A: It seems Kim Jong Un firmly believes that developing nuclear missile capabilities will provide security and guarantee his regime. We must make it clear that it is not nuclear and missile programs that will protect Kim Jong Un and his regime. The goal of the international sanctions and pressure is to make it unbearable for Kim Jong Un if he does not accept this fact. On the other hand, we are continuously trying to send a message that giving up its nuclear program and coming to the negotiating table is the right path for North Korea to protect itself and achieve its development.

North Korea continues to advance its nuclear technology and will soon reach weaponization. Regarding its intercontinental ballistic missiles, it is continuously making progress. So currently, it is urgent for us to freeze North Korea’s program so they will stop additional provocations and stop advancement of its technologies. I believe during my upcoming summit meeting in the U.S. I will be able to discuss a two-phased approach to the North Korean nuclear issue — the first being a freeze and the second being complete dismantlement.

Q: You are getting ready to meet Trump. What do you hope will come out of the meeting?

A: President Trump and I have a common goal — that is the complete dismantlement of North Korea’s nuclear program and the denuclearization of the Korean Peninsula. In the process of working toward that common goal, the friendship and trust between the two of us will be very important. I hope we will be able to show the world that the collaboration between our two countries is strong and will continue to grow stronger.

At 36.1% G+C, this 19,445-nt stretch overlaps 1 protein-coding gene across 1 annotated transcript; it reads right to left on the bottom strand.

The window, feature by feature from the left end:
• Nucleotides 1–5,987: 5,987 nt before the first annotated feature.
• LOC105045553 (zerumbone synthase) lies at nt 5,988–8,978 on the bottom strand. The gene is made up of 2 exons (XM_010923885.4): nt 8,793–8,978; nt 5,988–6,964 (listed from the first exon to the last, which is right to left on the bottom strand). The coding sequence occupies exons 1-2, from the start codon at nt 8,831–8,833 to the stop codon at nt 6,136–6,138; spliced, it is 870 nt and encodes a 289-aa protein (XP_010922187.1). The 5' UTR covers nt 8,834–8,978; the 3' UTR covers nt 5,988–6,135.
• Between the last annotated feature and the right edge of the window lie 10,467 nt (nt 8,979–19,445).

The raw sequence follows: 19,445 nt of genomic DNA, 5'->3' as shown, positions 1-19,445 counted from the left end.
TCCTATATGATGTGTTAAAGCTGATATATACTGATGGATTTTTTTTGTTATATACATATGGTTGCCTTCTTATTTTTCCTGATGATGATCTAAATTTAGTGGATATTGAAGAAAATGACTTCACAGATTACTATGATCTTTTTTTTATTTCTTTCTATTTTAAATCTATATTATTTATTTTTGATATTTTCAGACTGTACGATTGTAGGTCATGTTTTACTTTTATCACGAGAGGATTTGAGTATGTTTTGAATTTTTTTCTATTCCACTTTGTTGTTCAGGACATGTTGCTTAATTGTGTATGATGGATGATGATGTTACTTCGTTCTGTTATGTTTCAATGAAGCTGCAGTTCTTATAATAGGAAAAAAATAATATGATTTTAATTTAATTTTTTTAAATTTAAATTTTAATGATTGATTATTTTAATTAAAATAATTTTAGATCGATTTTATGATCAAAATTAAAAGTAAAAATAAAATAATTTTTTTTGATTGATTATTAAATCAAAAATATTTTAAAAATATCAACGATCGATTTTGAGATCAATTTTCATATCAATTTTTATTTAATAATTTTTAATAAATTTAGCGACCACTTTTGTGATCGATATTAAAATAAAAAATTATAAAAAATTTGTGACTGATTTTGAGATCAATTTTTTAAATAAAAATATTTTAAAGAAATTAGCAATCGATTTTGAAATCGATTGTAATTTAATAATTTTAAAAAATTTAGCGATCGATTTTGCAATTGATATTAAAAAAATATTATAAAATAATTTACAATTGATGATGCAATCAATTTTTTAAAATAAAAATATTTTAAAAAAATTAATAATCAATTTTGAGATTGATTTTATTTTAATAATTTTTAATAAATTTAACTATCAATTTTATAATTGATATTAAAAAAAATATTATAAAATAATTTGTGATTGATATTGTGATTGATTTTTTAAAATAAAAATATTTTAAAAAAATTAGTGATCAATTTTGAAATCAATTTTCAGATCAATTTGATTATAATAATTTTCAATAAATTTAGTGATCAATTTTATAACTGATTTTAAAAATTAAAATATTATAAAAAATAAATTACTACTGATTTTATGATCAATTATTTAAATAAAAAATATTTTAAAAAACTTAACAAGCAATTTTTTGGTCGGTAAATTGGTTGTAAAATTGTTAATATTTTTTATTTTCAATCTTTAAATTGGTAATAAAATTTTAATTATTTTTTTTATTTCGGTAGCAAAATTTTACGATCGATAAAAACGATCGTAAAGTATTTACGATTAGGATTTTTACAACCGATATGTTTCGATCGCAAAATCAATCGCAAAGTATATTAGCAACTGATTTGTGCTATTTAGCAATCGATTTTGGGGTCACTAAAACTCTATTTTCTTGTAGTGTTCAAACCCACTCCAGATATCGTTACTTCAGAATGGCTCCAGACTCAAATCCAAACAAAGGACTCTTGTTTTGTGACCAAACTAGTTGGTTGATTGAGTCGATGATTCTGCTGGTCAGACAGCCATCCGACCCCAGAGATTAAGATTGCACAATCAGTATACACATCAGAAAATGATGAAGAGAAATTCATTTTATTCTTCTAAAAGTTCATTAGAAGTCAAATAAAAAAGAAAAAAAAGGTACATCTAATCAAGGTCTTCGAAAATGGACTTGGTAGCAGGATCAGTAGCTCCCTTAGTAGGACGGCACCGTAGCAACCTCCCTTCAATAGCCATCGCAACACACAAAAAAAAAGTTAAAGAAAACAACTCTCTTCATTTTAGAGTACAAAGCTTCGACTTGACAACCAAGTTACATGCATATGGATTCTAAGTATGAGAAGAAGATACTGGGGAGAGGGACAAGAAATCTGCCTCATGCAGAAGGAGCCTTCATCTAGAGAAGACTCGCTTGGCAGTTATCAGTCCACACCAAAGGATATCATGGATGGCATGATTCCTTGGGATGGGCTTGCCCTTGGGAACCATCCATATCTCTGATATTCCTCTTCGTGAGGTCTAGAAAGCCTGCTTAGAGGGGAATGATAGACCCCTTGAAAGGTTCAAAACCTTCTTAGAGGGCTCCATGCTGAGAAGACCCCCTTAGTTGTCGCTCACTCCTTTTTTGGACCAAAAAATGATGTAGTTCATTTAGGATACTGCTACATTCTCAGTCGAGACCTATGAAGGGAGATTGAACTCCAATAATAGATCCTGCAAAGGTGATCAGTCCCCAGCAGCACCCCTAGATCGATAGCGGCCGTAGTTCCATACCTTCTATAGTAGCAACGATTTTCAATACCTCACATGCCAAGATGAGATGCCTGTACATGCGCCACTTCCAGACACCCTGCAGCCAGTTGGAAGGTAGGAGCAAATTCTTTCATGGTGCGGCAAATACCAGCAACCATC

Q: The United States sent an anti-ballistic-missile system — the Terminal High Altitude Air Defense, or THAAD — to South Korea, but some in Washington are frustrated that your administration has not fully deployed it.

A: The decision to deploy was made by the previous administration. I have made it clear that I will not take the decision [to finish installing the final four batteries] lightly.

Q: Does that mean you will deploy THAAD?

A: It is not that simple. We have deployed the radar component of the THAAD system and two launchers. But we must go through due process, which involves an environmental-impact assessment.

Q: When you go to Washington next week, President Trump is obviously going to ask you whether you intend to deploy THAAD.

A: Getting the environmental-impact assessment does not mean that we will cancel or reverse the decision to deploy.

Q: Before you became president, you were a famous human rights lawyer. People in the United States are very upset about the death of American student Otto Warmbier at the hands of the North Koreans. How do you feel about the overall human rights situation in the North?

A: It is very deplorable that North Korea still does not uphold human rights, which are universal values. That includes foreigners. There is still some speculation as to how Mr. Warmbier fell into a coma. [But] the North Korean authorities had the responsibility to immediately inform the family of this fact and to ensure he would receive the best possible treatment. Yet North Korea tried to withhold and hide this fact. This was a cruel act. I would like to extend my deep condolences to Mr. Warmbier’s family and to the American people.

Q: In your current agreement with the United States, your wartime forces come under U.S. command. But your new defense minister has long wanted to reverse this policy. Do you agree with him?

A: As a sovereign state, we should have operational command of our forces returned to us at an appropriate time. Korea and the United States have already reached an agreement where we will receive operational control of our forces when the conditions are met. I would like to add that Korea and the U.S. have maintained a combined forces command system for a long time. Even if [we] were to get operational control back, as long as this combined system is maintained, our countries will continue to have combined security, and U.S. forces will continue to play their part in our security.